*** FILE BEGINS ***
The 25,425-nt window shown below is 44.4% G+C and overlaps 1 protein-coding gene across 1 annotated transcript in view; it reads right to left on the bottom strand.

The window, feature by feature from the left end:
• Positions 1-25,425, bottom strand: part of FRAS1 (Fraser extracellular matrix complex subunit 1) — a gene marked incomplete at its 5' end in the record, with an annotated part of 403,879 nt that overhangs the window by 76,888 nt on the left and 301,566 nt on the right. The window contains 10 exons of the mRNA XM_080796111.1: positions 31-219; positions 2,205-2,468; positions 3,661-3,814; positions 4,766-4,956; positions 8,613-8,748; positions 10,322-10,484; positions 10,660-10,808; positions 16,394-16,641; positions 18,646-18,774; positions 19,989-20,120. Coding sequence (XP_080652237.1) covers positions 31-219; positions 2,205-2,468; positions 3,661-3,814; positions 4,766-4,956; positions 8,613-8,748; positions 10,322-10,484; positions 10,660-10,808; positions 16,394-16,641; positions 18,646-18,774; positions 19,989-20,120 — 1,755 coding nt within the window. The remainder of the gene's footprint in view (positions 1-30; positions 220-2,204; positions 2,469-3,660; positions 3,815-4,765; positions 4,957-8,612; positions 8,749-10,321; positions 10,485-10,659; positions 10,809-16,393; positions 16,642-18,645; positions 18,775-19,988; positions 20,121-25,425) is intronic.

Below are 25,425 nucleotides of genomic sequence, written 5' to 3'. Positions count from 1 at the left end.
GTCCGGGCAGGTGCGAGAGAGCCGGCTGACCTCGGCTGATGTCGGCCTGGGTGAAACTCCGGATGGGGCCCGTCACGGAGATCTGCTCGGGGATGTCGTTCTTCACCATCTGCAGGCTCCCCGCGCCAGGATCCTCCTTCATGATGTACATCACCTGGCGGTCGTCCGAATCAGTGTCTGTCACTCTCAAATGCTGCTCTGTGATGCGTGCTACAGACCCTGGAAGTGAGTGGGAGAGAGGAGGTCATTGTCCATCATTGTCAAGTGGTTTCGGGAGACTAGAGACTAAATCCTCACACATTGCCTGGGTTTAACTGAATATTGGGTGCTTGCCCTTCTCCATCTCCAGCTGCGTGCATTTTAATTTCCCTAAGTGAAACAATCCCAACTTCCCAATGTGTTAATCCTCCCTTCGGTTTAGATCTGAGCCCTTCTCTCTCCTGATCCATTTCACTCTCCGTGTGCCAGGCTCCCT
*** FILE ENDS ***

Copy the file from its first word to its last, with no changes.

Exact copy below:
The 25,425-nt window shown below is 44.4% G+C and overlaps 1 protein-coding gene across 1 annotated transcript in view; it reads right to left on the bottom strand.

The window, feature by feature from the left end:
• Positions 1-25,425, bottom strand: part of FRAS1 (Fraser extracellular matrix complex subunit 1) — a gene marked incomplete at its 5' end in the record, with an annotated part of 403,879 nt that overhangs the window by 76,888 nt on the left and 301,566 nt on the right. The window contains 10 exons of the mRNA XM_080796111.1: positions 31-219; positions 2,205-2,468; positions 3,661-3,814; positions 4,766-4,956; positions 8,613-8,748; positions 10,322-10,484; positions 10,660-10,808; positions 16,394-16,641; positions 18,646-18,774; positions 19,989-20,120. Coding sequence (XP_080652237.1) covers positions 31-219; positions 2,205-2,468; positions 3,661-3,814; positions 4,766-4,956; positions 8,613-8,748; positions 10,322-10,484; positions 10,660-10,808; positions 16,394-16,641; positions 18,646-18,774; positions 19,989-20,120 — 1,755 coding nt within the window. The remainder of the gene's footprint in view (positions 1-30; positions 220-2,204; positions 2,469-3,660; positions 3,815-4,765; positions 4,957-8,612; positions 8,749-10,321; positions 10,485-10,659; positions 10,809-16,393; positions 16,642-18,645; positions 18,775-19,988; positions 20,121-25,425) is intronic.

Below are 25,425 nucleotides of genomic sequence, written 5' to 3'. Positions count from 1 at the left end.
GTCCGGGCAGGTGCGAGAGAGCCGGCTGACCTCGGCTGATGTCGGCCTGGGTGAAACTCCGGATGGGGCCCGTCACGGAGATCTGCTCGGGGATGTCGTTCTTCACCATCTGCAGGCTCCCCGCGCCAGGATCCTCCTTCATGATGTACATCACCTGGCGGTCGTCCGAATCAGTGTCTGTCACTCTCAAATGCTGCTCTGTGATGCGTGCTACAGACCCTGGAAGTGAGTGGGAGAGAGGAGGTCATTGTCCATCATTGTCAAGTGGTTTCGGGAGACTAGAGACTAAATCCTCACACATTGCCTGGGTTTAACTGAATATTGGGTGCTTGCCCTTCTCCATCTCCAGCTGCGTGCATTTTAATTTCCCTAAGTGAAACAATCCCAACTTCCCAATGTGTTAATCCTCCCTTCGGTTTAGATCTGAGCCCTTCTCTCTCCTGATCCATTTCACTCTCCGTGTGCCAGGCTCCCT